Companies typically adopt a social community in order to create an environment where consumers will connect with each other, but also to enhance communications with them. In addition to total control over the content and advertisements that appear on your site, a private niche network allows businesses the opportunity to provide a much deeper engagement with their brand.

For instance, a small business might share some photos of its newest product, post a video, or poll its fans on Facebook, and that’s a great use of this medium. By combining this activity with a branded social media solution, they could enhance their marketing impact and communications with interested consumers in a variety of ways. Some examples include:

  • Customized fan page
  • User-generated video-contest
  • Interactive customer community for product feedback
  • Sponsor advertisements

Before you decide on the tools and strategy for your social media campaign, think about these important considerations:

  • Budget – Obviously, budget is a deciding factor for many small businesses, but you’d be surprised how affordable a branded online community can be.
  • Internal resources – An often overlooked element of any social media effort, internal resources will determine how much content you can create, how much time is dedicated to maintaining your network, and more.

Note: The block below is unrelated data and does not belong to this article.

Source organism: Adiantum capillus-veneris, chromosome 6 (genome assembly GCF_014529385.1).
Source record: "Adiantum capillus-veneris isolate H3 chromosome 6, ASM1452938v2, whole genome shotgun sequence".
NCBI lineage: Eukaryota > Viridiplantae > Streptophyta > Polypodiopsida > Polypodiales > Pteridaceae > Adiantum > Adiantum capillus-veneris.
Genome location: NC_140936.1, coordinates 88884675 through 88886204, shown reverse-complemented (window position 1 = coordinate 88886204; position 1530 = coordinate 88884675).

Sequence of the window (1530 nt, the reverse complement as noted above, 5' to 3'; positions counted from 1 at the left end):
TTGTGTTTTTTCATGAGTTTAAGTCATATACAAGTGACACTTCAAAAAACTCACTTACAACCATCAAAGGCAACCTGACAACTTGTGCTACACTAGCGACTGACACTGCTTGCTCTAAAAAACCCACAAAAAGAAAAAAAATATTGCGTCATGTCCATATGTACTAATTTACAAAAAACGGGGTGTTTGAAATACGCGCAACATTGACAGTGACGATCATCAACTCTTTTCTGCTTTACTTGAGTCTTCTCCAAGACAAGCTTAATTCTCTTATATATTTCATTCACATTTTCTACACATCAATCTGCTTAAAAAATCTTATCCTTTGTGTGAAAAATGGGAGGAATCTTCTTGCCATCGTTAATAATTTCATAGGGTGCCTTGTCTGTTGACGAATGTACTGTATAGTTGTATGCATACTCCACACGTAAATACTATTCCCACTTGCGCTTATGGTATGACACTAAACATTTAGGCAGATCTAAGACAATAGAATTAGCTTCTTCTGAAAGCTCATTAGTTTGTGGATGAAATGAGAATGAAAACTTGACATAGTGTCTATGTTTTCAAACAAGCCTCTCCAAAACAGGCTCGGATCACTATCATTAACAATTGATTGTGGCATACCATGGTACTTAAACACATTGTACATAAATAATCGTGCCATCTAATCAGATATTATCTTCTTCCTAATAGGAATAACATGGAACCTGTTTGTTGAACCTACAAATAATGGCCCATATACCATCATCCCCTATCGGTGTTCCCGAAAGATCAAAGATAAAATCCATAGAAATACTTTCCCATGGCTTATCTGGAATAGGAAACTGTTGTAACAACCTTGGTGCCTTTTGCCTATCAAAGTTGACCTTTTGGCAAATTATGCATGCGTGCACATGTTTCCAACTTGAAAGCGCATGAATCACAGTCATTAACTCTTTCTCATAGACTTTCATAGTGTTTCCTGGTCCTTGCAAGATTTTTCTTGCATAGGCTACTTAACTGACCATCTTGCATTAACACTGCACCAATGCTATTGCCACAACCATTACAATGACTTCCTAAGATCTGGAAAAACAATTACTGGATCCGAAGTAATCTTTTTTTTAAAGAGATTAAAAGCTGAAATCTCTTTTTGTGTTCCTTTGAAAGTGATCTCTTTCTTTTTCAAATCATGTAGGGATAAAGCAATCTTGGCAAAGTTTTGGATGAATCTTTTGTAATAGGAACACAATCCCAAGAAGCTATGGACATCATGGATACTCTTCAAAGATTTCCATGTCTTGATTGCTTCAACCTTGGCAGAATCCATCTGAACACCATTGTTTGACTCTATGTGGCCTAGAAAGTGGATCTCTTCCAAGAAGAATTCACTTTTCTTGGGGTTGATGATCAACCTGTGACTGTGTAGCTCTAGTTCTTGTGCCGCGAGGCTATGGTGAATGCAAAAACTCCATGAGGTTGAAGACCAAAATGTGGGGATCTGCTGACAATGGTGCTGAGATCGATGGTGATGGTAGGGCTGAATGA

• Content – What kind of content do you want on your site? Do you plan to allow/monitor user generated content? Will you host video or photos?
  • Control – How much control do you want to have over the content that appears alongside your brand?
  • Monetization – Do you plan to monetize your content through advertising or ecommerce?

The answers to these questions will help you determine your level of investment and which strategy best meets your needs.

Get What You Pay For

There are certain situations where a free social marketing strategy can be effective and appropriate, such as to drive traffic and awareness back to a company’s private social network. For organizations that want to provide deeper user engagement through a brand-safe niche community, it’s worth the moderate expense to put the brand in control of the experience. No, these niche social media tools are not free, but if your business decides to limit social media marketing to the free public social networks, you’ll not only get what you paid for, you might get more than you bargained for.

Cynthia FrancisAbout The Guest Author: A serial entrepreneur, Cynthia Francis has extensive experience building and leading pioneering companies in digital media management and online media technologies. In 2003, after more than a decade of leadership in digital asset management, Cynthia co-founded Reality Digital where she shapes the company’s vision as CEO. Cynthia is a frequent speaker at industry forums and events, including iMedia Summit, NAB, OMMA, Streaming Media, and many others.


7 Comments Social Media Strategy: Free Is Nice, But Is It Good For Your Business?

  1. Donagh mc Sweeney